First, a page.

Deepak Chopra rarely publishes in medical journals (I suppose, he has better things to do). I was therefore intrigued when I saw a recent article of which he is a co-author.

The ‘study‘ in question allegedly examined the effects of a comprehensive residential mind–body program on well-being. The authors describe it as “a quasi-randomized trial comparing the effects of participation in a 6-day Ayurvedic system of medicine-based comprehensive residential program with a 6-day residential vacation at the same retreat location.” They included 69 healthy women and men who received the Ayurvedic intervention addressing physical and emotional well-being through group meditation and yoga, massage, diet, adaptogenic herbs, lectures, and journaling. Key components of the program include physical cleansing through ingestion of herbs, fiber, and oils that support the body’s natural detoxification pathways and facilitate healthy elimination; two Ayurvedic meals daily (breakfast and lunch) that provide a light plant-based diet; daily Ayurvedic oil massage treatments; and heating treatments through the use of sauna and/or steam. The program includes lectures on Ayurvedic principles and lifestyle as well as lectures on meditation and yoga philosophy. The study group also participated in twice-daily group meditation and daily yoga and practiced breathing exercises (pranayama) as well as emotional expression through a process of journaling and emotional support. During the program, participants received a 1-hour integrative medical consultation with a physician and follow-up with an Ayurvedic health educator.

The control group simply had a vacation without any of the above therapies in the same resort. They were asked to do what they would normally do on a resort vacation with the additional following restrictions: they were asked not to engage in more exercise than they would in their normal lifestyle and to refrain from using La Costa Resort spa services. They were also asked not to drink ginger tea or take Gingko biloba during the 2 days before and during the study week.

Recruitment was via email announcements on the University of California San Diego faculty and staff and Chopra Center for Wellbeing list-servers. Study flyers stated that the week-long Self-Directed Biological Transformation Initiative (SBTI) study would be conducted at the Chopra Center for Wellbeing, located at the La Costa Resort in Carlsbad, California, in order to learn more about the psychosocial and physiologic effects of the 6-day Perfect Health (PH) Program compared with a 6-day stay at the La Costa Resort. The study participants were not blinded, and site investigators and study personnel knew to which group participants were assigned.

Participants in the Ayurvedic program showed significant and sustained increases in ratings of spirituality and gratitude compared with the vacation group, which showed no change. The Ayurvedic participants also showed increased ratings for self-compassion as well as less anxiety at the 1-month follow-up.

The authors arrived at the following conclusion: Findings suggest that a short-term intensive program providing holistic instruction and experience in mind–body healing practices can lead to significant and sustained increases in perceived well-being and that relaxation alone is not enough to improve certain aspects of well-being.

This ‘study’ had ethical approval from the University of California San Diego and was supported by the Fred Foundation, the MCJ Amelior Foundation, the National Philanthropic Trust, the Walton Family Foundation, and the Chopra Foundation. The paper’s first author is director of research at the Chopra Foundation. Deepak Chopra is the co-founder of The Chopra Center for Wellbeing.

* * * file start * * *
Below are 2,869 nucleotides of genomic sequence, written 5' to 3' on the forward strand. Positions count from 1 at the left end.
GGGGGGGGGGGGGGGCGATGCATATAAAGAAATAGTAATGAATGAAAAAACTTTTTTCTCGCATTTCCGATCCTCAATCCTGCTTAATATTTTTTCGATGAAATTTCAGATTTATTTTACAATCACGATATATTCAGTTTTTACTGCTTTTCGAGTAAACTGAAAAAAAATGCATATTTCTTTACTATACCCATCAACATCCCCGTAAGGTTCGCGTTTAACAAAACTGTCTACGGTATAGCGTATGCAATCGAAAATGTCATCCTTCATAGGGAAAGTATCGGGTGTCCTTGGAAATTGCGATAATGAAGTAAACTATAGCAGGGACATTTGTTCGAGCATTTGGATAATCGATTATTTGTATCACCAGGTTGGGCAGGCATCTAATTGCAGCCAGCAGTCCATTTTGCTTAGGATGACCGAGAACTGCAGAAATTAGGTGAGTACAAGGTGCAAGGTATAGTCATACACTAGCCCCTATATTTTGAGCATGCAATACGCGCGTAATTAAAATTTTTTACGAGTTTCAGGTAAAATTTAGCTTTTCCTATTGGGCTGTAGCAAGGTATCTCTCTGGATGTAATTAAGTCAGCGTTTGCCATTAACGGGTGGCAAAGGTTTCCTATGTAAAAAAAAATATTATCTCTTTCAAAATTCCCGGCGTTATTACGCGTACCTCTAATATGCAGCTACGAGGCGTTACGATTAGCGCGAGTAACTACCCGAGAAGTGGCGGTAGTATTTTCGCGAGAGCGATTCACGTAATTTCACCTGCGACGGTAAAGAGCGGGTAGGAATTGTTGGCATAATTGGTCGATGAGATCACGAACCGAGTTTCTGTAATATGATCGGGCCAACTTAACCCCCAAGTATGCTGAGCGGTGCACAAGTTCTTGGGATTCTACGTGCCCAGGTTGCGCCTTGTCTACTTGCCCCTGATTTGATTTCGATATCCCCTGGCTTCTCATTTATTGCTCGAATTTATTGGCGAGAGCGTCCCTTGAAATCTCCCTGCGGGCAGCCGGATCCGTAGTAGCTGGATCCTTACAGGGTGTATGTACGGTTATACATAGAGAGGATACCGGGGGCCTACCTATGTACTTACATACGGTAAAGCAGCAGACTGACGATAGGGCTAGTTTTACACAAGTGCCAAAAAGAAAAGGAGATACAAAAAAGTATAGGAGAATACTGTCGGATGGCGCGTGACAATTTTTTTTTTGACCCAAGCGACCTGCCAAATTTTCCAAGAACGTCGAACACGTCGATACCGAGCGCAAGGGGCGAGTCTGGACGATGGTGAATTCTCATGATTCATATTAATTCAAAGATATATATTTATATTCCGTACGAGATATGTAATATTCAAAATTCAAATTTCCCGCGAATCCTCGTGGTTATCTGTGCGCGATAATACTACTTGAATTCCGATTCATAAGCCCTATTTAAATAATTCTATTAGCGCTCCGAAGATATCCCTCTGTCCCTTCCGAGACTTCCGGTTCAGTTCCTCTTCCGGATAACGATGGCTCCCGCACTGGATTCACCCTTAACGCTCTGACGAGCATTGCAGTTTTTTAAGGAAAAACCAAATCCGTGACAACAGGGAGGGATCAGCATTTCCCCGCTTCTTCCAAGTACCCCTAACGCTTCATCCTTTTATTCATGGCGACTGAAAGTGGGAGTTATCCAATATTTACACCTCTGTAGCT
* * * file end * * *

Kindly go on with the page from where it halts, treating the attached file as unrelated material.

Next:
Did I promise too much?

Isn’t this paper hilarious?

Just for the record, let me formulate a short conclusion that actually fits the data from this ‘study’: Lots of TLC, attention and empathy does make some people feel better.

This is hardly something one needs to write home about; and certainly nothing to do a study on!

But which journal would publish such unadulterated advertising?

On this blog, I have mentioned the JACM several times before. Recently, I wrote about the new man in charge of it. I concluded stating WATCH THIS SPACE.

I think the wait is now over – this paper is from the latest issue of the JACM, and I am sure we all agree that the new editor has just shown us of what he is made and where he wants to take his journal.

Just as I thought that this cannot get any better, it did! It did so in the form of a second paper which is evidently reporting from the same ‘study’. Here is its abstract unaltered in its full beauty:

The effects of integrative medicine practices such as meditation and Ayurveda on human physiology are not fully understood. The aim of this study was to identify altered metabolomic profiles following an Ayurveda-based intervention. In the experimental group, 65 healthy male and female subjects participated in a 6-day Panchakarma-based Ayurvedic intervention which included herbs, vegetarian diet, meditation, yoga, and massage. A set of 12 plasma phosphatidylcholines decreased (adjusted p < 0.01) post-intervention in the experimental (n = 65) compared to control group (n = 54) after Bonferroni correction for multiple testing; within these compounds, the phosphatidylcholine with the greatest decrease in abundance was PC ae C36:4 (delta = -0.34). Application of a 10% FDR revealed an additional 57 metabolites that were differentially abundant between groups. Pathway analysis suggests that the intervention results in changes in metabolites across many pathways such as phospholipid biosynthesis, choline metabolism, and lipoprotein metabolism. The observed plasma metabolomic alterations may reflect a Panchakarma-induced modulation of metabotypes. Panchakarma promoted statistically significant changes in plasma levels of phosphatidylcholines, sphingomyelins and others in just 6 days. Forthcoming studies that integrate metabolomics with genomic, microbiome and physiological parameters may facilitate a broader systems-level understanding and mechanistic insights into these integrative practices that are employed to promote health and well-being.